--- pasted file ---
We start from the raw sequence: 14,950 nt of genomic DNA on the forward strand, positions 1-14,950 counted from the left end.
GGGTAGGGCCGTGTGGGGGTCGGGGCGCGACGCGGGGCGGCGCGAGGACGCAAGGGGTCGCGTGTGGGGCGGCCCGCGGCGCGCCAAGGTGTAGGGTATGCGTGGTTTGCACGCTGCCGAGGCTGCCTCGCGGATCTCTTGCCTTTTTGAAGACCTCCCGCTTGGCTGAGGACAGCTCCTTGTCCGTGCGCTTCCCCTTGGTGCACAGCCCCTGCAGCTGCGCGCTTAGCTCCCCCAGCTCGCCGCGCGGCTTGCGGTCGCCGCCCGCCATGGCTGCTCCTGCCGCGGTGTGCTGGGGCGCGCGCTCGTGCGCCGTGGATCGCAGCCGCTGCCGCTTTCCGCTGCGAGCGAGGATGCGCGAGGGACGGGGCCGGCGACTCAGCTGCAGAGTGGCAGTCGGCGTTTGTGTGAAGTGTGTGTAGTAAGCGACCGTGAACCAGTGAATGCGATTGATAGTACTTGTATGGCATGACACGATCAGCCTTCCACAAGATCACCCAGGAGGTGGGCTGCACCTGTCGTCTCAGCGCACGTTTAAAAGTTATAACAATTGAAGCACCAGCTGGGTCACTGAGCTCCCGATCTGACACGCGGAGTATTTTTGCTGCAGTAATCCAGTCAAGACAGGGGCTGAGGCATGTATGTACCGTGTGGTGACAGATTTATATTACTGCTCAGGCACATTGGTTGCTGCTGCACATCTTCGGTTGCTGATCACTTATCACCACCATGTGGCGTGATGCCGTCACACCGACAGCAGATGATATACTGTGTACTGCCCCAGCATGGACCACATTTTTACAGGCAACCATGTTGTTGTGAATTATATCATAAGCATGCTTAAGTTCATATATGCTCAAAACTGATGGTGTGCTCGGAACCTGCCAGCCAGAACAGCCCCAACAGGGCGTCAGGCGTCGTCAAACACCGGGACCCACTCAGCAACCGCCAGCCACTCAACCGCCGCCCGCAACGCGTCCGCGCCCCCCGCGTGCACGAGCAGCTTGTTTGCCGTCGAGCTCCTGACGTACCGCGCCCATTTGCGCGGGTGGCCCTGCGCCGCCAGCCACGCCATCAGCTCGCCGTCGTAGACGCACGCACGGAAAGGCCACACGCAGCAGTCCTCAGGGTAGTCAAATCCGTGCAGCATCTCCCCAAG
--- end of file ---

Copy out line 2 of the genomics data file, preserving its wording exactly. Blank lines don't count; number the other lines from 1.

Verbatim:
GGGTAGGGCCGTGTGGGGGTCGGGGCGCGACGCGGGGCGGCGCGAGGACGCAAGGGGTCGCGTGTGGGGCGGCCCGCGGCGCGCCAAGGTGTAGGGTATGCGTGGTTTGCACGCTGCCGAGGCTGCCTCGCGGATCTCTTGCCTTTTTGAAGACCTCCCGCTTGGCTGAGGACAGCTCCTTGTCCGTGCGCTTCCCCTTGGTGCACAGCCCCTGCAGCTGCGCGCTTAGCTCCCCCAGCTCGCCGCGCGGCTTGCGGTCGCCGCCCGCCATGGCTGCTCCTGCCGCGGTGTGCTGGGGCGCGCGCTCGTGCGCCGTGGATCGCAGCCGCTGCCGCTTTCCGCTGCGAGCGAGGATGCGCGAGGGACGGGGCCGGCGACTCAGCTGCAGAGTGGCAGTCGGCGTTTGTGTGAAGTGTGTGTAGTAAGCGACCGTGAACCAGTGAATGCGATTGATAGTACTTGTATGGCATGACACGATCAGCCTTCCACAAGATCACCCAGGAGGTGGGCTGCACCTGTCGTCTCAGCGCACGTTTAAAAGTTATAACAATTGAAGCACCAGCTGGGTCACTGAGCTCCCGATCTGACACGCGGAGTATTTTTGCTGCAGTAATCCAGTCAAGACAGGGGCTGAGGCATGTATGTACCGTGTGGTGACAGATTTATATTACTGCTCAGGCACATTGGTTGCTGCTGCACATCTTCGGTTGCTGATCACTTATCACCACCATGTGGCGTGATGCCGTCACACCGACAGCAGATGATATACTGTGTACTGCCCCAGCATGGACCACATTTTTACAGGCAACCATGTTGTTGTGAATTATATCATAAGCATGCTTAAGTTCATATATGCTCAAAACTGATGGTGTGCTCGGAACCTGCCAGCCAGAACAGCCCCAACAGGGCGTCAGGCGTCGTCAAACACCGGGACCCACTCAGCAACCGCCAGCCACTCAACCGCCGCCCGCAACGCGTCCGCGCCCCCCGCGTGCACGAGCAGCTTGTTTGCCGTCGAGCTCCTGACGTACCGCGCCCATTTGCGCGGGTGGCCCTGCGCCGCCAGCCACGCCATCAGCTCGCCGTCGTAGACGCACGCACGGAAAGGCCACACGCAGCAGTCCTCAGGGTAGTCAAATCCGTGCAGCATCTCCCCAAG